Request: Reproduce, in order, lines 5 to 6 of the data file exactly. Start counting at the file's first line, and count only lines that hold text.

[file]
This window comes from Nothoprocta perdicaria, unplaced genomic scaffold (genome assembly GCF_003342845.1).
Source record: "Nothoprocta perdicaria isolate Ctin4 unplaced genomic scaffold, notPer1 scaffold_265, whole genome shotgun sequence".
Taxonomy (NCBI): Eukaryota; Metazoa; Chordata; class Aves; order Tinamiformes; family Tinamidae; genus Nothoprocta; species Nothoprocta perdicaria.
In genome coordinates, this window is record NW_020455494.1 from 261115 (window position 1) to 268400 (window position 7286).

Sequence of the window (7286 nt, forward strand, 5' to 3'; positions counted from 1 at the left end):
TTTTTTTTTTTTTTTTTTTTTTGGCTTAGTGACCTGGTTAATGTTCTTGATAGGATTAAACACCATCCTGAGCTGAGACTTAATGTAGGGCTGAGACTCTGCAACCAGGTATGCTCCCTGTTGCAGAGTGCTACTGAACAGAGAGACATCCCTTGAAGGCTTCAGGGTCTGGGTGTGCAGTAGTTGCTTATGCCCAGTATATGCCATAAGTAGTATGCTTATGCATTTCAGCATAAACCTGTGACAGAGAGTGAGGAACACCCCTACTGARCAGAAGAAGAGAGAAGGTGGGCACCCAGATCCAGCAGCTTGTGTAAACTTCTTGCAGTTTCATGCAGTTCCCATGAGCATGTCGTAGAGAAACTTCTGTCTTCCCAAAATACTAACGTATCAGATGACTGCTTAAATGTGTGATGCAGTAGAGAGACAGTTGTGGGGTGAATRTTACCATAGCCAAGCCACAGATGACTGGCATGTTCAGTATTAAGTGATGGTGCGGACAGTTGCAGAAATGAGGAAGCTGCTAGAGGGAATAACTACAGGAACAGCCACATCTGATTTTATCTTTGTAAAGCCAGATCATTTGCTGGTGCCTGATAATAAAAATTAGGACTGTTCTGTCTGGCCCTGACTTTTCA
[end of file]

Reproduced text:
Sequence of the window (7286 nt, forward strand, 5' to 3'; positions counted from 1 at the left end):
TTTTTTTTTTTTTTTTTTTTTTGGCTTAGTGACCTGGTTAATGTTCTTGATAGGATTAAACACCATCCTGAGCTGAGACTTAATGTAGGGCTGAGACTCTGCAACCAGGTATGCTCCCTGTTGCAGAGTGCTACTGAACAGAGAGACATCCCTTGAAGGCTTCAGGGTCTGGGTGTGCAGTAGTTGCTTATGCCCAGTATATGCCATAAGTAGTATGCTTATGCATTTCAGCATAAACCTGTGACAGAGAGTGAGGAACACCCCTACTGARCAGAAGAAGAGAGAAGGTGGGCACCCAGATCCAGCAGCTTGTGTAAACTTCTTGCAGTTTCATGCAGTTCCCATGAGCATGTCGTAGAGAAACTTCTGTCTTCCCAAAATACTAACGTATCAGATGACTGCTTAAATGTGTGATGCAGTAGAGAGACAGTTGTGGGGTGAATRTTACCATAGCCAAGCCACAGATGACTGGCATGTTCAGTATTAAGTGATGGTGCGGACAGTTGCAGAAATGAGGAAGCTGCTAGAGGGAATAACTACAGGAACAGCCACATCTGATTTTATCTTTGTAAAGCCAGATCATTTGCTGGTGCCTGATAATAAAAATTAGGACTGTTCTGTCTGGCCCTGACTTTTCA